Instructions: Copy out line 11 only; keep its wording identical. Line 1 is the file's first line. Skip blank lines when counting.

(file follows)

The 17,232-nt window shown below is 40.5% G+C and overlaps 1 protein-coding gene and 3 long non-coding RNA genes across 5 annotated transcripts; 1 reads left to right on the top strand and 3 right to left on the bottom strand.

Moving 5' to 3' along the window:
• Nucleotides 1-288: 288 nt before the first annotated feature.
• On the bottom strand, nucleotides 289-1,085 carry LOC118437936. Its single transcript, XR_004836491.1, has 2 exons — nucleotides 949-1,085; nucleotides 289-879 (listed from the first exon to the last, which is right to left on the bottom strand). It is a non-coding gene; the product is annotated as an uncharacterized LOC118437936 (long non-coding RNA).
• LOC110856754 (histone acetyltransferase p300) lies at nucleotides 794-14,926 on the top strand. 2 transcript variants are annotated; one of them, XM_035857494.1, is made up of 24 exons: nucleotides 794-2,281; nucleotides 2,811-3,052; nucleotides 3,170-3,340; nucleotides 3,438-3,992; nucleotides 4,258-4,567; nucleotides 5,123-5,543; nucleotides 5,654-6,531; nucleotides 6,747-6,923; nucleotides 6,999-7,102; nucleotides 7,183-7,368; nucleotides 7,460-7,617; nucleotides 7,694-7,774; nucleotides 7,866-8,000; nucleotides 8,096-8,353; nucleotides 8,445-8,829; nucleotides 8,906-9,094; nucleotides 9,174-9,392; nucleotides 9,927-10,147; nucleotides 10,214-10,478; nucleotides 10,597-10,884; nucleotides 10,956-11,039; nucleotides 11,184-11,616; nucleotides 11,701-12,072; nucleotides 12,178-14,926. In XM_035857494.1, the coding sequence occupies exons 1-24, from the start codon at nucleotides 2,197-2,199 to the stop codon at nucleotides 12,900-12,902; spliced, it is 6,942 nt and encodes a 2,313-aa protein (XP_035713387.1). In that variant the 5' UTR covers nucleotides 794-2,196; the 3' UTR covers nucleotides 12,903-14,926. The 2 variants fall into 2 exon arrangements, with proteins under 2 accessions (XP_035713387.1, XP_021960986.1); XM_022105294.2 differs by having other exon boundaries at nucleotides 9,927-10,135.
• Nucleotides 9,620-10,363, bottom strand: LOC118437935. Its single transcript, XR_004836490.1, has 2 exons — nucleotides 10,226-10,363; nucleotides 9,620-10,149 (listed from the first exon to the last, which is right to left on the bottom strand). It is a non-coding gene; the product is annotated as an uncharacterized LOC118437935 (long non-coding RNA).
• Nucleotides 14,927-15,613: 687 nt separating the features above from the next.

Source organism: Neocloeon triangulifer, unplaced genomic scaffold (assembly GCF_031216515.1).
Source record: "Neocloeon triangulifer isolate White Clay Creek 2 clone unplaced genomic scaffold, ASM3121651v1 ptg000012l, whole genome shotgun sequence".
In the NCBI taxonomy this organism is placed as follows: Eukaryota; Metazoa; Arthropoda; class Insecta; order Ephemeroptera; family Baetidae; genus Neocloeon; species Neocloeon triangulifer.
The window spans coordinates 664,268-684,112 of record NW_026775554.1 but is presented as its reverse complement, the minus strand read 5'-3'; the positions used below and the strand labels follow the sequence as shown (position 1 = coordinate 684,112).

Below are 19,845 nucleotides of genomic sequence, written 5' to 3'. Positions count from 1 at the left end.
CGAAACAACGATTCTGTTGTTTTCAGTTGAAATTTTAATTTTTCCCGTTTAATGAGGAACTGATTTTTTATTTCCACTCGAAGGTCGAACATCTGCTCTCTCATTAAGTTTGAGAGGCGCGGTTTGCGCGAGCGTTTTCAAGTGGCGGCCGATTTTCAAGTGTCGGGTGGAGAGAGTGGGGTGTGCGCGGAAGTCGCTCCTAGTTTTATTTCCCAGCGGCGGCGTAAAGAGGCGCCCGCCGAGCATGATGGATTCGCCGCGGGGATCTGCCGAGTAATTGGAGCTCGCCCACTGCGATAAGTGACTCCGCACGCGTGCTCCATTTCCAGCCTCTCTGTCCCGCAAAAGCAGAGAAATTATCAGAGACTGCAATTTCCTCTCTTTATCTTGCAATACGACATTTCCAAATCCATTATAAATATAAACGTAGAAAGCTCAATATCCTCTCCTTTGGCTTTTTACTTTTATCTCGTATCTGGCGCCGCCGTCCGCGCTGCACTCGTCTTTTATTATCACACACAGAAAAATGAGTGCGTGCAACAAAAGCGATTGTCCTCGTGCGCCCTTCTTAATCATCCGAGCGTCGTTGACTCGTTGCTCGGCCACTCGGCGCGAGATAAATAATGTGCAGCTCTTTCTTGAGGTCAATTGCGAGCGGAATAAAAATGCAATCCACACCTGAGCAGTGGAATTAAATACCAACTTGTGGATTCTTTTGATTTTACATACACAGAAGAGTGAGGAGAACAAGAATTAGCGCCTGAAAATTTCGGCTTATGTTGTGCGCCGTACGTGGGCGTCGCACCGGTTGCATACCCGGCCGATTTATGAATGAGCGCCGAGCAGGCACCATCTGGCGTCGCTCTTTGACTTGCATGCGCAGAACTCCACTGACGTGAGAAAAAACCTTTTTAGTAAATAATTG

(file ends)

The window spans coordinates 664,268-684,112 of record NW_026775554.1 but is presented as its reverse complement, the minus strand read 5'-3'; the positions used below and the strand labels follow the sequence as shown (position 1 = coordinate 684,112).